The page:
Start by defining daily decisions and see which ones you can streamline. One of the first decisions we make on a daily basis is what outfit to wear. Mark Zuckerberg along with Steve Jobs and Barack Obama decided to take this decision away. They all own a series of the same suit, jeans and T-shirts so each morning they can retrieve any from their wardrobe without having to make a choice.

I really want to clear my life to make it so that I have to make as few decisions as possible about anything except how to best serve this community” — Mark Zuckerberg

If you don’t want to wear the same outfit every day you could select this the night before and leave it out ready for the morning. That way you can wake and dress with one less decision, reserving that brain power for more important items. There are also other decisions we can make in advance.

Most people’s second decision is what to have or where to go for breakfast. Meal prepping is a good way to take away meal decisions, you could save yourself 3 decisions every day by doing this. When I have a demanding work schedule in the week ahead, I always spend my Sundays preparing. I make batches of food I can just pick up and eat or quickly reheat. I organise my outfits for every day and line them up in order, I even prepare any items I need to take with me. When I do this my week always goes smoothly and seems like there is less pressure. When I don’t prepare, I can sometimes feel unable to juggle everything and this can lead to me skipping meals which can have a big impact on my mood and energy levels. Eating a balanced diet with regular meal times and sufficient water, plays a big role in how much focus and energy we have so skipped meals can be very detrimental.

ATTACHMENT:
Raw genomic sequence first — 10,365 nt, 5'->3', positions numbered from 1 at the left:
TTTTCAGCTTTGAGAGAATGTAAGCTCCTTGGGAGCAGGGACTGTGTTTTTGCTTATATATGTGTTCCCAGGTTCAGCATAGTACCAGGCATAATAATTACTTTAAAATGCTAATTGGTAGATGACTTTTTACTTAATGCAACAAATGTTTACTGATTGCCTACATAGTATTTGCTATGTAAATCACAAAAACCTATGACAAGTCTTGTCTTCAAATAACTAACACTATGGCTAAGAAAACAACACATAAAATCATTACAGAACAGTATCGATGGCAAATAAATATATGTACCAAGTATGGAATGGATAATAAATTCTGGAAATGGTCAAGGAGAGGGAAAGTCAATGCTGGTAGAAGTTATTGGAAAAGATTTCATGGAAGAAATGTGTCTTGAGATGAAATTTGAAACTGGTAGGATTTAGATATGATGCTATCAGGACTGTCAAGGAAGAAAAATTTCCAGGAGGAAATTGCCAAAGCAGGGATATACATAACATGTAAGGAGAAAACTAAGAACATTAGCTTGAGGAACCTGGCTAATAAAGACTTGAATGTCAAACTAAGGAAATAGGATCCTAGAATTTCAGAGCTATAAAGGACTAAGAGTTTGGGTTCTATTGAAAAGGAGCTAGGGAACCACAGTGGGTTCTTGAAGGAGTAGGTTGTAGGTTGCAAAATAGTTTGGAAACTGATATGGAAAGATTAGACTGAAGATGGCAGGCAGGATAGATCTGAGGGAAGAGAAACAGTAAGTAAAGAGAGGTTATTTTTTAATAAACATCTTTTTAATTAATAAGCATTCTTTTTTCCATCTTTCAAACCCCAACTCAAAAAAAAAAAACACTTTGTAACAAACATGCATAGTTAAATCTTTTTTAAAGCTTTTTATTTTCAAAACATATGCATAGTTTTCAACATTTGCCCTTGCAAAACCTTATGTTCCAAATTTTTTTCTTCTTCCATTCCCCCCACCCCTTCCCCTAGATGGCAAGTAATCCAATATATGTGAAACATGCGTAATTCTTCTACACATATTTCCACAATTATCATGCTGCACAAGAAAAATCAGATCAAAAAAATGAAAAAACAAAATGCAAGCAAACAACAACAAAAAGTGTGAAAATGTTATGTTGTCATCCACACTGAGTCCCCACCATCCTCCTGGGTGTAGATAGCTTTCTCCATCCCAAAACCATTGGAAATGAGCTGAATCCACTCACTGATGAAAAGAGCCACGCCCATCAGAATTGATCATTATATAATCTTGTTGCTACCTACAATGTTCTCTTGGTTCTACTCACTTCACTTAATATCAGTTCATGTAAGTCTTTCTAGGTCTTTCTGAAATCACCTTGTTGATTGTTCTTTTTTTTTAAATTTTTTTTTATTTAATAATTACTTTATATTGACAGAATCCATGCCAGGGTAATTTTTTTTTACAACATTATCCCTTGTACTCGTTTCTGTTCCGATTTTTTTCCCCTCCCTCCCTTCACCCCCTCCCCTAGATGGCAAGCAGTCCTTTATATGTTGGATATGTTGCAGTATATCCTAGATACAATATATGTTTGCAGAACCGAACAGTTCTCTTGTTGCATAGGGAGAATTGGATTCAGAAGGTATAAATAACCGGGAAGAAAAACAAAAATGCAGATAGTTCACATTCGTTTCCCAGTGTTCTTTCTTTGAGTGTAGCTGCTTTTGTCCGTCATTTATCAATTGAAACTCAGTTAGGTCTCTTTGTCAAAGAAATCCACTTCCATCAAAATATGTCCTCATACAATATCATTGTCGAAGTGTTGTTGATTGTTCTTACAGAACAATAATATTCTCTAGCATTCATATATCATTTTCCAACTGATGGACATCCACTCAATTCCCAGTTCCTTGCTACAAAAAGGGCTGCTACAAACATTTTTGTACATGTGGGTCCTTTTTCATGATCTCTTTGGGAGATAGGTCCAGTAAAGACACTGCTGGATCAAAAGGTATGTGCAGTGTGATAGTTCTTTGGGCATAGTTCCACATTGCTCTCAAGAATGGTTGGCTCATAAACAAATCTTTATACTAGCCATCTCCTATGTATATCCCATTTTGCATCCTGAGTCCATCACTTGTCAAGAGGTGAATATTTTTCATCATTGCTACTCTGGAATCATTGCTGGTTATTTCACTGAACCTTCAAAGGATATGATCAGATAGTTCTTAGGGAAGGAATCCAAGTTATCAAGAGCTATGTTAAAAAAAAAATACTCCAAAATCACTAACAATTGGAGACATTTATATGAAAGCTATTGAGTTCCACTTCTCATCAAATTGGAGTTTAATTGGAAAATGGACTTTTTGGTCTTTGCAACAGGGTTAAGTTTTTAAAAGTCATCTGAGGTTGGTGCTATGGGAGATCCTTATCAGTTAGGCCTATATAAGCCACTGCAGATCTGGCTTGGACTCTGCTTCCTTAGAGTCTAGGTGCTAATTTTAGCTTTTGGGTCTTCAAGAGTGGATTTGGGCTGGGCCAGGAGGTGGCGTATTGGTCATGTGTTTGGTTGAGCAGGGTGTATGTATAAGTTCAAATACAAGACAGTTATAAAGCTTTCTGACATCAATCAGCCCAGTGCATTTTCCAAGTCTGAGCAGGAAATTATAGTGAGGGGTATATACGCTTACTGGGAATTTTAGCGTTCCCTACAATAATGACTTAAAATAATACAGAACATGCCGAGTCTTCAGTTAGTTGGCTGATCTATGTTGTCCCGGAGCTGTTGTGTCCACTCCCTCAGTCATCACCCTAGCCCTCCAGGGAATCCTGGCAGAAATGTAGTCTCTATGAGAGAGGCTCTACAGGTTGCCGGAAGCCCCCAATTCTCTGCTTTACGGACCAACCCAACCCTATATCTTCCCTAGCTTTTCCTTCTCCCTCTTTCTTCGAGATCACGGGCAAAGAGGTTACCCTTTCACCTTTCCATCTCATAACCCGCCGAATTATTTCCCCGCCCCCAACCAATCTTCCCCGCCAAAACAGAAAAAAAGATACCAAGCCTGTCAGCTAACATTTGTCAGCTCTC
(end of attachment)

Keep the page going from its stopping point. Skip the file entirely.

Once you get into a routine of doing these things continually, they become a habit.

“…Allow the extraordinary power of habit to take over. At that point, we’re free from the need to decide and the need to use willpower.” – Gretchen Rubin

My advice would be to start small, make little changes and notice the benefits. Look at it as managing your choices, rather than managing your time.

If you would like to look into this topic further and find out more of our tips why not book one of our Time Management Sessions. We currently deliver these in our Training Rooms in Halifax and can be booked to deliver in house workshops.